Trish Bendix is a freelance entertainment writer and late night TV columnist for The New York Times. She got her start as an LGBT journalist writing for AfterEllen, an online publication that followed the depiction of lesbian women and couples at a time when being a gay woman on TV was literally major national news.
“There was no one, no coverage, no real criticism of how we were being depicted” at the time, because it was so new, Bendix says. The site “grew as the community grew. It was around the same time that Will & Grace was coming to TV. I was one of four full-time staff members,” a number that eventually dwindled.
For every victory, there’s a setback, she says. It’s now far more common to see articles about the LGBT community in major outlets, which would’ve been unimaginable even 20 years ago; but at the same time, it’s no longer just LGBT-specific outlets that are telling the stories of the community, making it easier for bigger named celebrities or advocates to take their stories to those larger outlets.
“The more mainstream press covers anything related to LGBT people, the more they start to get the fun stories too,” Bendix says. “Celebrities used to come out in The Advocate, but now they’re trusting and going more to major publications. Now mainstream publications are getting the stories we used to have to relegate to LGBT-specific press. They feel kind of slighted. It might be disappointing that they’re sidestepping and going bigger.”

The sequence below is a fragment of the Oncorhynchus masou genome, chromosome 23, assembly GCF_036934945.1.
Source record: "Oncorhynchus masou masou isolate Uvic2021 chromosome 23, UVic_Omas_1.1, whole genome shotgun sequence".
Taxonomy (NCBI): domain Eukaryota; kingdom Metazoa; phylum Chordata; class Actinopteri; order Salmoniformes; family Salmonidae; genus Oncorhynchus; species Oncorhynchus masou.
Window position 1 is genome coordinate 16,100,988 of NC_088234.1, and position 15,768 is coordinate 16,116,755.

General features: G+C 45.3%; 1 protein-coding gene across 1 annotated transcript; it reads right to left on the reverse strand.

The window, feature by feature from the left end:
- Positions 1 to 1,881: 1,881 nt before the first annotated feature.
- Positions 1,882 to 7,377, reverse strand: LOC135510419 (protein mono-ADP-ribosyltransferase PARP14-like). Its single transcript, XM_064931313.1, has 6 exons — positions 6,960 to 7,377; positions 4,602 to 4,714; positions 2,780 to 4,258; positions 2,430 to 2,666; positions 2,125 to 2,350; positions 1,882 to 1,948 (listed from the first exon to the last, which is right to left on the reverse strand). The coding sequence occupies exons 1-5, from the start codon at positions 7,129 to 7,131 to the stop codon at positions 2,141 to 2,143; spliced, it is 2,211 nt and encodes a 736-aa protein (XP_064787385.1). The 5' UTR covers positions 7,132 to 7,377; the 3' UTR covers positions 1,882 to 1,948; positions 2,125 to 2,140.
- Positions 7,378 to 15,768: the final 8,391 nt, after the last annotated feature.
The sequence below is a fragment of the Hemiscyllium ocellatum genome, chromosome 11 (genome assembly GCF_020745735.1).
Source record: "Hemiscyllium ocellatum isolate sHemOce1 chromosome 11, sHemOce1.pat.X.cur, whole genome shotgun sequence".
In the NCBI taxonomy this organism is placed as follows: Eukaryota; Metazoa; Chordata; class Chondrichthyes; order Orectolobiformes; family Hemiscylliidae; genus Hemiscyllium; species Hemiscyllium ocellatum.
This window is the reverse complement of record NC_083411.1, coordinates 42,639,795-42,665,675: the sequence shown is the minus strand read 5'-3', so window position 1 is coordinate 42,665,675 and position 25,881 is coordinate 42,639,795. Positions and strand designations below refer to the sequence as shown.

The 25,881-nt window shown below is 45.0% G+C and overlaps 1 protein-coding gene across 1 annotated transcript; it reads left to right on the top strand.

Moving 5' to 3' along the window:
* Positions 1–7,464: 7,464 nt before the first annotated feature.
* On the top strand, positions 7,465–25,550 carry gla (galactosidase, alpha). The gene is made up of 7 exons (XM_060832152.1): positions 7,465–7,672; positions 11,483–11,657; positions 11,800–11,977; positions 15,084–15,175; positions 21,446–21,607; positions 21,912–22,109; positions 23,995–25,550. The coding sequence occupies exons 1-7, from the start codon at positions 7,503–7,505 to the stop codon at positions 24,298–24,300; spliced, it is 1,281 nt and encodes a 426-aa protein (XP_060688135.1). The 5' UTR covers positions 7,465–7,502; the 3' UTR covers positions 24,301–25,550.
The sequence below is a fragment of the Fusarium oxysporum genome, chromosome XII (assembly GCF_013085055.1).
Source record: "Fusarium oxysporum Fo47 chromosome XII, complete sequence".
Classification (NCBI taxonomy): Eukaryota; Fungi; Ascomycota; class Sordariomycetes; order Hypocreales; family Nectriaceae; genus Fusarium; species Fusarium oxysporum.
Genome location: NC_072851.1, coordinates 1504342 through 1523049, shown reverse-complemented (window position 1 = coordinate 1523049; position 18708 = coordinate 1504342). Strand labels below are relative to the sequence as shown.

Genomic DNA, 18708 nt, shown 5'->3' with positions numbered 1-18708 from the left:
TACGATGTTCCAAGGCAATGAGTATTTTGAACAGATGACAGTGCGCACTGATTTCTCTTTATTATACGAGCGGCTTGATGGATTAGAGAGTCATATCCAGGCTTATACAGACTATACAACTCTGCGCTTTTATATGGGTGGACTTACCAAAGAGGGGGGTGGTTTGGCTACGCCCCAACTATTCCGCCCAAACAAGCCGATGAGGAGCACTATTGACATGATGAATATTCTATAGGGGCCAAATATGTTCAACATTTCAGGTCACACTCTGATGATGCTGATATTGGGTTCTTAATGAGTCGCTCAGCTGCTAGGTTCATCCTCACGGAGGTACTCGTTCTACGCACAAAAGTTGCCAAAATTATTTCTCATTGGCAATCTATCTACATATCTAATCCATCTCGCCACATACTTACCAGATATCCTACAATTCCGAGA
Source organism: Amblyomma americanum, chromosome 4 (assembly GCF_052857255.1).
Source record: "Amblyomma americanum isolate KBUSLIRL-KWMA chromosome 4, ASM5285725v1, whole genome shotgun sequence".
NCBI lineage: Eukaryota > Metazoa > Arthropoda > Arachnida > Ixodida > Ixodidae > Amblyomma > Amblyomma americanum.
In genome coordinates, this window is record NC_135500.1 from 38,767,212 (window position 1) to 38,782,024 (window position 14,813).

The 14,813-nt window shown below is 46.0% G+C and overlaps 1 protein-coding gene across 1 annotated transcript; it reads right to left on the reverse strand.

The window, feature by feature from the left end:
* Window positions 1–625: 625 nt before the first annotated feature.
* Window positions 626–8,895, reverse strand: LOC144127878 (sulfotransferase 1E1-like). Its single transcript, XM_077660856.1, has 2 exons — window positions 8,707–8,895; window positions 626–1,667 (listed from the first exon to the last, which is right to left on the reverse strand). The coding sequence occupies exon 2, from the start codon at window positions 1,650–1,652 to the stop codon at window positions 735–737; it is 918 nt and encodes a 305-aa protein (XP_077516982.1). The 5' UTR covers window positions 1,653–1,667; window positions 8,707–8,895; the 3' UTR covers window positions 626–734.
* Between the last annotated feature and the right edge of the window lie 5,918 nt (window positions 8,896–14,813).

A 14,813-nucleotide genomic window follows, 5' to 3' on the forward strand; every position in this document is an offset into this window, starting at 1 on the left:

There are still smaller, regional publications that are doing well, because they know and have represented their community for a longer period of time. But it’s getting harder to be, specifically and singularly, an LGBT writer covering LGBT topics.
Case in point: Bendix, who says she doesn’t mind getting story assignments with an LGBT focus because she’s a member of that community, wrote an article for BuzzFeed on LGBT media and its changing mandate. The day the story was published, BuzzFeed laid off most of its staff on LGBT coverage.
“When AIDS occurs, when Pulse occurs, that’s when the mainstream press are looking for those (LGBT) writers and finally prizing those writers because they know they can get that story, but it’s a flavor of the week” for outlets that don’t specifically cover that community, Bendix says. “I’m usually optimistic, but I’m not seeing anything currently that makes me feel it’s going to change.”
Trish Bendix, an entertainment and freelance writer for more than 20 years, joins producer Michael O’Connell to shed some light on the shifting state of LGBT journalism.